COEUR DE PIRATE at Virgin Mobile Mod Club (722 College), Friday (November 11), 7 pm. $21. RT, SS, TW. See listing.
Everyone agrees that it's incredibly hard for francophone musical acts to succeed with anglophone audiences. But don't expect proud Quebecer Béatrice Martin (aka Coeur de Pirate) to attempt a Céline Dion-style linguistic makeover any time soon.
"No, no, no. God, no," Martin protests over coffee at a Toronto café. "They can't even pronounce ‘Coeur de Pirate' here. [Singing in English] would be a hard crossover for me. And since there are probably only about 60 million francophones in the world, which is nothing, I feel like I'm doing my part to preserve a language that is so beautiful."
Besides, embracing her native language is working for Martin. It helped her stand out from the pack and win a large English-speaking audience early in her career, something few since Edith Piaf have managed. Recently, her new album, Blonde (Grosse Boîte), has been sitting at number-one on the Canadian iTunes chart. And in theatres across France, Martin's is the voice of Smurfette in the new Smurfs movie (a role played by Katy Perry in the English version).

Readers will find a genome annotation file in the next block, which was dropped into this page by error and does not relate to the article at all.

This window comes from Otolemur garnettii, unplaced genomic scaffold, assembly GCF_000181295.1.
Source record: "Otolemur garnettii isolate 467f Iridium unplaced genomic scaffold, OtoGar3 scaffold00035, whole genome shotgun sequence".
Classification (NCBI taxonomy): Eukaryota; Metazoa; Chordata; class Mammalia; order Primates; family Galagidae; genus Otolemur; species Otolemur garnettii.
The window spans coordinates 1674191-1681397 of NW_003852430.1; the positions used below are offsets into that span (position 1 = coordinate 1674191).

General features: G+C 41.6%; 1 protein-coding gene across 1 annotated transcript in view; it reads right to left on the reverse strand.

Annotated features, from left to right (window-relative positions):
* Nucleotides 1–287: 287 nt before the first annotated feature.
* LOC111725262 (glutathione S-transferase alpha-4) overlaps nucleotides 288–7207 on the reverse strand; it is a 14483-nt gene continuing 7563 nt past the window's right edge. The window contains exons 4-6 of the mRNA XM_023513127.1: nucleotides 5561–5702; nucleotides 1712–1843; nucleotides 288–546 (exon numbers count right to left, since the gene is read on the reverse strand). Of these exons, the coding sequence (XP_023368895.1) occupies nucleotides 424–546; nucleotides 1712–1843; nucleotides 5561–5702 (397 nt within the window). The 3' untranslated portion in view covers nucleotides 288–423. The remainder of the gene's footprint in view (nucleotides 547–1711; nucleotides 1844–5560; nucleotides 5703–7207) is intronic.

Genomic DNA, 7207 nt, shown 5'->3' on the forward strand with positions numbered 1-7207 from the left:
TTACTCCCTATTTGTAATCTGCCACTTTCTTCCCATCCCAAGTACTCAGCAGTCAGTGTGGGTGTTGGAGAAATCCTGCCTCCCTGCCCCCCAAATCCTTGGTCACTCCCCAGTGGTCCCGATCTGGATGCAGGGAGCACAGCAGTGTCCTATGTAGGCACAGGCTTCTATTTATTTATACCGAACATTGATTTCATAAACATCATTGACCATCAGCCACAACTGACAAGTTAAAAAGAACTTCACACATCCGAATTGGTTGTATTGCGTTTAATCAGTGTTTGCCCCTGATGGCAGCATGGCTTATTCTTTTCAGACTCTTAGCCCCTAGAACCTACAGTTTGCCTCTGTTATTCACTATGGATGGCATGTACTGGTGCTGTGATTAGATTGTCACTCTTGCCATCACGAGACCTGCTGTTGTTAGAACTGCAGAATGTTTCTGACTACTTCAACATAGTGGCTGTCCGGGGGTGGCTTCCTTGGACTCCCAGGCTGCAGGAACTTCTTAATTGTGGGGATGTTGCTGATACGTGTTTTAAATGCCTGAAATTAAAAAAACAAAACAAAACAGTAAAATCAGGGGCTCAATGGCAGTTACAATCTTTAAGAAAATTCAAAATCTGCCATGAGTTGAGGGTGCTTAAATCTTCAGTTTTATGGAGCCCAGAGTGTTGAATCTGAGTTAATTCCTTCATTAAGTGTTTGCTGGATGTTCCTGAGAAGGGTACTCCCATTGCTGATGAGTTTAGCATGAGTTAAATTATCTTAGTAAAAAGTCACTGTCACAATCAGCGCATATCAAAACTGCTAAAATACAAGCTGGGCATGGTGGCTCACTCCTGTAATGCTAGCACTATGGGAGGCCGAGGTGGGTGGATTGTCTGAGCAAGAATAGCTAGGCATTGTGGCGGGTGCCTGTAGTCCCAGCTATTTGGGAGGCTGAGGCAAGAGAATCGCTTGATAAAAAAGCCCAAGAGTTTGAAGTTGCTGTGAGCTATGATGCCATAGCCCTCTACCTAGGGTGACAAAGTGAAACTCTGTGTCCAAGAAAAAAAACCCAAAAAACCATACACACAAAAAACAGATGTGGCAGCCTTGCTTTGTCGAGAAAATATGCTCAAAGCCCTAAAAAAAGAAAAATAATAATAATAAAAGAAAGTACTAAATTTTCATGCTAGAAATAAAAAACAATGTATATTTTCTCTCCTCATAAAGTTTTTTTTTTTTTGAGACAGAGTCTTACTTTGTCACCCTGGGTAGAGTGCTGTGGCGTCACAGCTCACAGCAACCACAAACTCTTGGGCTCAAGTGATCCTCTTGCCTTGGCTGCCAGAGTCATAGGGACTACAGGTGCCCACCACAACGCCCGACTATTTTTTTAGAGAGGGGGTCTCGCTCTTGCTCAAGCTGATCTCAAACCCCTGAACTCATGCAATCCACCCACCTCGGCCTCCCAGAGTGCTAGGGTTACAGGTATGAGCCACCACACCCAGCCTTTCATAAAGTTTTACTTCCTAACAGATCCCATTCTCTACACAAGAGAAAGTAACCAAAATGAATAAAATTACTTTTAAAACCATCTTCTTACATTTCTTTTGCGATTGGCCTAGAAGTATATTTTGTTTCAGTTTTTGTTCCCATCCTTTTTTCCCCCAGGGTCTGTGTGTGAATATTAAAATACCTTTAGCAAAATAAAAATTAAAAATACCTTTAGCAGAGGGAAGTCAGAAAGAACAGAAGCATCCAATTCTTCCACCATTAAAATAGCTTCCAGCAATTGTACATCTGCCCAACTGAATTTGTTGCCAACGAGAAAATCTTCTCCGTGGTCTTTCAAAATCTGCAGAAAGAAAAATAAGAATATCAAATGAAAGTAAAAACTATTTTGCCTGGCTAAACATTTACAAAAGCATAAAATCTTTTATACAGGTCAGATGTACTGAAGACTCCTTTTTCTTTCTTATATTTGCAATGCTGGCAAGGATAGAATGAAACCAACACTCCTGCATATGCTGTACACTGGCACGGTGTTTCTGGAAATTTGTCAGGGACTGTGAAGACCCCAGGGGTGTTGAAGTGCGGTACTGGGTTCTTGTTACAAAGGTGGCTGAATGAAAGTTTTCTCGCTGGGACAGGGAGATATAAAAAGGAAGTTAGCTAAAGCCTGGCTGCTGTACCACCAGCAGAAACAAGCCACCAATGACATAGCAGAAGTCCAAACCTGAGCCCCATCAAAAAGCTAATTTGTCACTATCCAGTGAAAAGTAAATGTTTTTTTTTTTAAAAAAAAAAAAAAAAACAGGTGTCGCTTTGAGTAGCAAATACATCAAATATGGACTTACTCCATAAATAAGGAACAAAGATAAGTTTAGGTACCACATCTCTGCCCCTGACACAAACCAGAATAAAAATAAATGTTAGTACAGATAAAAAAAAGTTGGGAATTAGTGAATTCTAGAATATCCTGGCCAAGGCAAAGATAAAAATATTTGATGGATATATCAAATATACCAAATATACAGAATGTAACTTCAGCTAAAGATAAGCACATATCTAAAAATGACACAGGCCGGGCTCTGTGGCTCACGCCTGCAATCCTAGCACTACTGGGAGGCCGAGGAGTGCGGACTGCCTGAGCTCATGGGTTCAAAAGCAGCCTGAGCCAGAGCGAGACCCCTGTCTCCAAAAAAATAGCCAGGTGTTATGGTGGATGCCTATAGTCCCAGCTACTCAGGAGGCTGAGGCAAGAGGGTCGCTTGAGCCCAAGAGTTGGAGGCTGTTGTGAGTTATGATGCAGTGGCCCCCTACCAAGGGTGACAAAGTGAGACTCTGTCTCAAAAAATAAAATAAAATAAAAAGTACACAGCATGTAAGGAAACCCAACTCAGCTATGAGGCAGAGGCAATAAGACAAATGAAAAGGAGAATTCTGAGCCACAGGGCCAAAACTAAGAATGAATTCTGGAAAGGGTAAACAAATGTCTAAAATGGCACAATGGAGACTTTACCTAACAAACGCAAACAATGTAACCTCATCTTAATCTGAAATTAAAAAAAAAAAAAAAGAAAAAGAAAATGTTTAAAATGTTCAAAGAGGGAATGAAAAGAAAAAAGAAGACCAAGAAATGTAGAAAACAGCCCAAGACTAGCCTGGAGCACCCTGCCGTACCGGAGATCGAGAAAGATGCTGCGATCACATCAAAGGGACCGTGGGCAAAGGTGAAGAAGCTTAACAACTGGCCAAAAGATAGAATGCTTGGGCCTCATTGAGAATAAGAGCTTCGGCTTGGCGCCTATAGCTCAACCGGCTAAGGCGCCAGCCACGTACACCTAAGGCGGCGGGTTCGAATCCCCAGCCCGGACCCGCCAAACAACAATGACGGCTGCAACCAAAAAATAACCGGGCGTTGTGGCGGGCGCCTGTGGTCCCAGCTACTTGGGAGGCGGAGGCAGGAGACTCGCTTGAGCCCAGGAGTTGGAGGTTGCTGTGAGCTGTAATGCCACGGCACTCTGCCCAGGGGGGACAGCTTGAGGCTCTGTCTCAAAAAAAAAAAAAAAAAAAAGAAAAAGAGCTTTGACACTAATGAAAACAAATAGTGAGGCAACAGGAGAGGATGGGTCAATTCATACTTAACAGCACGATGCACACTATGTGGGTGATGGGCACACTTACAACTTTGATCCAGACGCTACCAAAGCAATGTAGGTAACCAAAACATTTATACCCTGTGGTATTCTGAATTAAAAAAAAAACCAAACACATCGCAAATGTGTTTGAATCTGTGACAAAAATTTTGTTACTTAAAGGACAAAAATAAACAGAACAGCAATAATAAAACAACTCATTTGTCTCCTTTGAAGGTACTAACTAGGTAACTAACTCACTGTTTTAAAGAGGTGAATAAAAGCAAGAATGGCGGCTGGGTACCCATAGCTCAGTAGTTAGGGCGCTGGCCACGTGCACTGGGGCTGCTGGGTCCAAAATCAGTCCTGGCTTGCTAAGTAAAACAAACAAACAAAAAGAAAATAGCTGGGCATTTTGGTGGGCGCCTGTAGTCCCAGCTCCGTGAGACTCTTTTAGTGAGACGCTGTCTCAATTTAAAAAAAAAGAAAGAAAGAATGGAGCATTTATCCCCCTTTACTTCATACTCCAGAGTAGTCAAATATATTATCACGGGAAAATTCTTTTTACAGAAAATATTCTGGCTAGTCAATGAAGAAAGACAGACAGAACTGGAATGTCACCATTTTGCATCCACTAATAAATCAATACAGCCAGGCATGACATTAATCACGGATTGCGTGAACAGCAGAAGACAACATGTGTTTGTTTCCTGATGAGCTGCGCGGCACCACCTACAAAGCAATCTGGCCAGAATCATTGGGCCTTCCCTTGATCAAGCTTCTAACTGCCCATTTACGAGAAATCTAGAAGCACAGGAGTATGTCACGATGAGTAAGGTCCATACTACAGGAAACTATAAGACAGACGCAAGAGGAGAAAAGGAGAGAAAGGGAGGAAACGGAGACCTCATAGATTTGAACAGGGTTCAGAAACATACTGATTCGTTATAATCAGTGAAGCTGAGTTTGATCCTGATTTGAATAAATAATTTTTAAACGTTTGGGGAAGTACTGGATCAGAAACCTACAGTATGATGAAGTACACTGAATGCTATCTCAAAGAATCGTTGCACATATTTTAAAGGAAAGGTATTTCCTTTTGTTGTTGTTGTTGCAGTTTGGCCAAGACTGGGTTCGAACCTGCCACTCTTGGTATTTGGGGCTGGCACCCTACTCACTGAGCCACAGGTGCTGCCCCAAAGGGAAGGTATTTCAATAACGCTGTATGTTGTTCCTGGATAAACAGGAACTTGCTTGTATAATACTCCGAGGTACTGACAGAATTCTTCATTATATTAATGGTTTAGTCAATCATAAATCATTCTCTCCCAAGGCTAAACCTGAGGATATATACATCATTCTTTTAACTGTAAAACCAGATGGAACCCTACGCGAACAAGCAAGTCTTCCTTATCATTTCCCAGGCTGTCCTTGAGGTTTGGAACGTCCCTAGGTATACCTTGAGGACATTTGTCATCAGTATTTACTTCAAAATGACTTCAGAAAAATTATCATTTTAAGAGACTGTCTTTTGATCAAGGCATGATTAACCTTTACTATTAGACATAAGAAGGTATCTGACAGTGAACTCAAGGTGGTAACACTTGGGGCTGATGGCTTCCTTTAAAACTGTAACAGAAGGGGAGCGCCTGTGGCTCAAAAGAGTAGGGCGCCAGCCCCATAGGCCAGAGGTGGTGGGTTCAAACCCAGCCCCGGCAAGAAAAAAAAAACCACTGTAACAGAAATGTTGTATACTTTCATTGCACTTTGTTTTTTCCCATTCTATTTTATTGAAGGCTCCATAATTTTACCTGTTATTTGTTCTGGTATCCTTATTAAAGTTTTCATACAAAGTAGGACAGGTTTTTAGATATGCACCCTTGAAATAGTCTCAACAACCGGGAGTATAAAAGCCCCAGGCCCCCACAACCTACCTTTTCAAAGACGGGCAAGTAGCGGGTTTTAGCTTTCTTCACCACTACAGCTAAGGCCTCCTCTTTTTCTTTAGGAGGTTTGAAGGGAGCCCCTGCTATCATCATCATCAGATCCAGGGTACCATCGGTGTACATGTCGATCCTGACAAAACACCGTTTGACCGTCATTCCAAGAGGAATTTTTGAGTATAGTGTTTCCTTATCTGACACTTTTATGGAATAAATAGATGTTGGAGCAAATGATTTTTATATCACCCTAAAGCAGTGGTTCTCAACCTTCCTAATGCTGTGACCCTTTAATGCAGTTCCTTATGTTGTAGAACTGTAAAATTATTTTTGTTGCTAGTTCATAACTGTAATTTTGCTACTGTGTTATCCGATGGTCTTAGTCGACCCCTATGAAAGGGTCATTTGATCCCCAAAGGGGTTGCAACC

"I'm really lucky [to have found success]. It shows that Canada isn't that closed-minded when it comes to this stuff. French people are very attached to the lyrics of a song. If I don't relate to the words, I won't like the song. To see English speakers enjoy my music without understanding the lyrics tells me I've done my job as a musician."
Blonde finds the young piano-pop singer/songwriter delving into a 60s-inspired sound and paying tribute to the early days of the French "chanteuse." In her lyrics she combs her relationship history, which, thanks to her rapid rise to fame, is more complicated than the average 22-year-old's.
"I didn't learn how to deal with people at all, because when I was 18 I went from being the invisible teenager to a bit of a star. In the rest of Canada I'm still seen as indie, which is nice, but where I'm from I'm not."